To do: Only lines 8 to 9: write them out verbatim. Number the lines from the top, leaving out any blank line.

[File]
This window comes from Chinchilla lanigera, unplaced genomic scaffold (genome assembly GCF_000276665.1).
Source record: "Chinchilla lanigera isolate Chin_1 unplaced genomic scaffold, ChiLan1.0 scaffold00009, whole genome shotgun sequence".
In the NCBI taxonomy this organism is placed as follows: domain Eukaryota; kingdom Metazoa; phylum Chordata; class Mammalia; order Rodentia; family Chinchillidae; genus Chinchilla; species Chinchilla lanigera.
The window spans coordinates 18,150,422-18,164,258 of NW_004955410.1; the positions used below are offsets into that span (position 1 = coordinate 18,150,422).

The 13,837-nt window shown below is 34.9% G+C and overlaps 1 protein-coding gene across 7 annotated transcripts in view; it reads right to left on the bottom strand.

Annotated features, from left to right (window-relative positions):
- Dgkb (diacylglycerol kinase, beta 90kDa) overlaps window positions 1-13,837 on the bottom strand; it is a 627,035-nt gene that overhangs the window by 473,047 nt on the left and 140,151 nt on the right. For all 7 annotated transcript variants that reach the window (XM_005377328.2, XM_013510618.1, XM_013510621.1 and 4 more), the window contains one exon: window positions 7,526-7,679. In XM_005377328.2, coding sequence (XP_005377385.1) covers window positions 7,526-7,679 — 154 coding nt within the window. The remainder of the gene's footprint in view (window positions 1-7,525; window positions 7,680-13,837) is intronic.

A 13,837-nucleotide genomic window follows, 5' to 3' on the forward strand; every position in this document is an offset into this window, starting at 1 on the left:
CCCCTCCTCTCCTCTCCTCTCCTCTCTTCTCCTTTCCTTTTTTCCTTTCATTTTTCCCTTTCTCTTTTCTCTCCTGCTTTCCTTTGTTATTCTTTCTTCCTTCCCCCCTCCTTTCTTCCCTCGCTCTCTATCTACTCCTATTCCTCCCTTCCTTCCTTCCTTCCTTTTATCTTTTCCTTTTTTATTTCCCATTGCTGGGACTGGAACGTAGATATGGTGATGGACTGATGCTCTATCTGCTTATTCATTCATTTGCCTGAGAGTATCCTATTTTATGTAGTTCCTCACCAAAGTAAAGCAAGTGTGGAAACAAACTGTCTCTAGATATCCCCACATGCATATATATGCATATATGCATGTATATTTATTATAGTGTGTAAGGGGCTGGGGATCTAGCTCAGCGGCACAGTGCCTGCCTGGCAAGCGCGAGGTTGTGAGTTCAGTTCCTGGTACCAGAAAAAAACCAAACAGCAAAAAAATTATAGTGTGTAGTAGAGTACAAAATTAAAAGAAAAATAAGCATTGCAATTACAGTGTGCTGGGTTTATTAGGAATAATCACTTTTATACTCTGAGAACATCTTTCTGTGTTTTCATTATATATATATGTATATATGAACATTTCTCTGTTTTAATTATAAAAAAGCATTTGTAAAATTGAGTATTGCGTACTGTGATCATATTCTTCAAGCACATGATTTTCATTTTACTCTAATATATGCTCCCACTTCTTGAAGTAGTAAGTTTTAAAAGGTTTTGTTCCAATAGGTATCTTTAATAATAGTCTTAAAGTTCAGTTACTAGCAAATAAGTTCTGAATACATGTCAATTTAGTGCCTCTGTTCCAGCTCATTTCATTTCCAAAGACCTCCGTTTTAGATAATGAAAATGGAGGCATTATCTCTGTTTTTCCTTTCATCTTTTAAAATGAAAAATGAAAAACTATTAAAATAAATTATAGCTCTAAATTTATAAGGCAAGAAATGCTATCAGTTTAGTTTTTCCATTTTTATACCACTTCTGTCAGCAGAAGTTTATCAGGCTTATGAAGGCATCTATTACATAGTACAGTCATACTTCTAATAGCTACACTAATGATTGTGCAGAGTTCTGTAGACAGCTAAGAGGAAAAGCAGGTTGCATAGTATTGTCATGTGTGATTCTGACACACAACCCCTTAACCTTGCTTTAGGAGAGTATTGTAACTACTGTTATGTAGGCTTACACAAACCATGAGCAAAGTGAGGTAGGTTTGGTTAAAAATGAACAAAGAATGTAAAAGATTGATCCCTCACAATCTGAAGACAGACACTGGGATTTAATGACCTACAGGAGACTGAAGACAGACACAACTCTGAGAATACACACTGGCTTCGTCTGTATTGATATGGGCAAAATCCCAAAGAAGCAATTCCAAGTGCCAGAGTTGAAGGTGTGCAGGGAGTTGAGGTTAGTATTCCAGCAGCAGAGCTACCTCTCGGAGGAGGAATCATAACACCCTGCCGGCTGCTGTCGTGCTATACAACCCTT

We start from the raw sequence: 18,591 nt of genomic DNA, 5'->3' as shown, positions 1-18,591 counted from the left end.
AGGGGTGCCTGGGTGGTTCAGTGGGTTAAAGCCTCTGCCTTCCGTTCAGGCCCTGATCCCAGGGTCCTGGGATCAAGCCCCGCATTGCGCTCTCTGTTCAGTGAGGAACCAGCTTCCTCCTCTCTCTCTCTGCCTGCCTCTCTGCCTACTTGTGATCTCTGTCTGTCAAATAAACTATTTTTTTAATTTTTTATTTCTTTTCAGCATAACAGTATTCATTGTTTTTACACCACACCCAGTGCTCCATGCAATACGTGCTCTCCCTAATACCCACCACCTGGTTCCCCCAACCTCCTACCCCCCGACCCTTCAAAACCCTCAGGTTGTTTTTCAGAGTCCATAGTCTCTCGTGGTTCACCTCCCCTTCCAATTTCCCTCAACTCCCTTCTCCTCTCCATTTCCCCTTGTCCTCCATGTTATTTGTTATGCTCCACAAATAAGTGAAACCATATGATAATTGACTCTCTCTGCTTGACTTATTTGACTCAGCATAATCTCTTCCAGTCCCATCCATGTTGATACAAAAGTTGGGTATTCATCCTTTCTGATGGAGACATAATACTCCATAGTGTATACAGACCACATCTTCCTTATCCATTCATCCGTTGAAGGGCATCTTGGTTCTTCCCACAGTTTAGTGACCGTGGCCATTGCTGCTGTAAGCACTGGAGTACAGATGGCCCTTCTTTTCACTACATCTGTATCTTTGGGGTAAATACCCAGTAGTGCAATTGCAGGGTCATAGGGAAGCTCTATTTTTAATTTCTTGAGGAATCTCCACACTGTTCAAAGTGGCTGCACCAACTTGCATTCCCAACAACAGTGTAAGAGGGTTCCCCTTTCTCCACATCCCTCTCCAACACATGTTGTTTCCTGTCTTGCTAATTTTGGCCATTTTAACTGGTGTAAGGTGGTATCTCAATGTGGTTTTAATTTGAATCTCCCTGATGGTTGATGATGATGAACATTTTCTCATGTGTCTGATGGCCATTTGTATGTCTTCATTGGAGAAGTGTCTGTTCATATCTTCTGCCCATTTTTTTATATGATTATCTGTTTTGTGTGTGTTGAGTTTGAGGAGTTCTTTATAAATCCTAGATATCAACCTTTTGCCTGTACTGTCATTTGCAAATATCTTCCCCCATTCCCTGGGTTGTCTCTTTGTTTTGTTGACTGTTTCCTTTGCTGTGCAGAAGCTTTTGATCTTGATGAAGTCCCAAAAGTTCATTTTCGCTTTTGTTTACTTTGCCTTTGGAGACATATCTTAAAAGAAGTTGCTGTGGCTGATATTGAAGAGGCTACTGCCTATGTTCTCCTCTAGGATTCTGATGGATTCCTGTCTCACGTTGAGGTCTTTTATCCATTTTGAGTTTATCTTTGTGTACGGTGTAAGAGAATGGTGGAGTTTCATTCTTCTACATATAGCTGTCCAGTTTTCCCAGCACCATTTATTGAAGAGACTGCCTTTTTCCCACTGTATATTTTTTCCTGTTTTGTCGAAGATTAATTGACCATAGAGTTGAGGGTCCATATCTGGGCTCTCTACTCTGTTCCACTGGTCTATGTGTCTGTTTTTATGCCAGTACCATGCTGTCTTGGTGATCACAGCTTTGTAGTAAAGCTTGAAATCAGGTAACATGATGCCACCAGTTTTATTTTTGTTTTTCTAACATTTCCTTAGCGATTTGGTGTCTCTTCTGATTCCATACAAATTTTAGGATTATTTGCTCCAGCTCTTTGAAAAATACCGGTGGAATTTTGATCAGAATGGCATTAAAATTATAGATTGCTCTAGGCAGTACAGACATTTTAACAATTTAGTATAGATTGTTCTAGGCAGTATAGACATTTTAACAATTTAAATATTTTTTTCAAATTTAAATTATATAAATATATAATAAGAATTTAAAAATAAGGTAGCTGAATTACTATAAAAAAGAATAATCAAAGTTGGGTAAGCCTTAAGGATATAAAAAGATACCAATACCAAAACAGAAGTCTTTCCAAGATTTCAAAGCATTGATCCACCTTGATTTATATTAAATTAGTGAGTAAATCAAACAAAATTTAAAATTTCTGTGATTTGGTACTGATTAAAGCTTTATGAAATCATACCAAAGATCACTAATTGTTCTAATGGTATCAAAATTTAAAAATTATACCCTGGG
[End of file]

A 13,837-nucleotide genomic window follows, 5' to 3' on the forward strand; every position in this document is an offset into this window, starting at 1 on the left:
CCCCTCCTCTCCTCTCCTCTCCTCTCTTCTCCTTTCCTTTTTTCCTTTCATTTTTCCCTTTCTCTTTTCTCTCCTGCTTTCCTTTGTTATTCTTTCTTCCTTCCCCCCTCCTTTCTTCCCTCGCTCTCTATCTACTCCTATTCCTCCCTTCCTTCCTTCCTTCCTTTTATCTTTTCCTTTTTTATTTCCCATTGCTGGGACTGGAACGTAGATATGGTGATGGACTGATGCTCTATCTGCTTATTCATTCATTTGCCTGAGAGTATCCTATTTTATGTAGTTCCTCACCAAAGTAAAGCAAGTGTGGAAACAAACTGTCTCTAGATATCCCCACATGCATATATATGCATATATGCATGTATATTTATTATAGTGTGTAAGGGGCTGGGGATCTAGCTCAGCGGCACAGTGCCTGCCTGGCAAGCGCGAGGTTGTGAGTTCAGTTCCTGGTACCAGAAAAAAACCAAACAGCAAAAAAATTATAGTGTGTAGTAGAGTACAAAATTAAAAGAAAAATAAGCATTGCAATTACAGTGTGCTGGGTTTATTAGGAATAATCACTTTTATACTCTGAGAACATCTTTCTGTGTTTTCATTATATATATATGTATATATGAACATTTCTCTGTTTTAATTATAAAAAAGCATTTGTAAAATTGAGTATTGCGTACTGTGATCATATTCTTCAAGCACATGATTTTCATTTTACTCTAATATATGCTCCCACTTCTTGAAGTAGTAAGTTTTAAAAGGTTTTGTTCCAATAGGTATCTTTAATAATAGTCTTAAAGTTCAGTTACTAGCAAATAAGTTCTGAATACATGTCAATTTAGTGCCTCTGTTCCAGCTCATTTCATTTCCAAAGACCTCCGTTTTAGATAATGAAAATGGAGGCATTATCTCTGTTTTTCCTTTCATCTTTTAAAATGAAAAATGAAAAACTATTAAAATAAATTATAGCTCTAAATTTATAAGGCAAGAAATGCTATCAGTTTAGTTTTTCCATTTTTATACCACTTCTGTCAGCAGAAGTTTATCAGGCTTATGAAGGCATCTATTACATAGTACAGTCATACTTCTAATAGCTACACTAATGATTGTGCAGAGTTCTGTAGACAGCTAAGAGGAAAAGCAGGTTGCATAGTATTGTCATGTGTGATTCTGACACACAACCCCTTAACCTTGCTTTAGGAGAGTATTGTAACTACTGTTATGTAGGCTTACACAAACCATGAGCAAAGTGAGGTAGGTTTGGTTAAAAATGAACAAAGAATGTAAAAGATTGATCCCTCACAATCTGAAGACAGACACTGGGATTTAATGACCTACAGGAGACTGAAGACAGACACAACTCTGAGAATACACACTGGCTTCGTCTGTATTGATATGGGCAAAATCCCAAAGAAGCAATTCCAAGTGCCAGAGTTGAAGGTGTGCAGGGAGTTGAGGTTAGTATTCCAGCAGCAGAGCTACCTCTCGGAGGAGGAATCATAACACCCTGCCGGCTGCTGTCGTGCTATACAACCCTT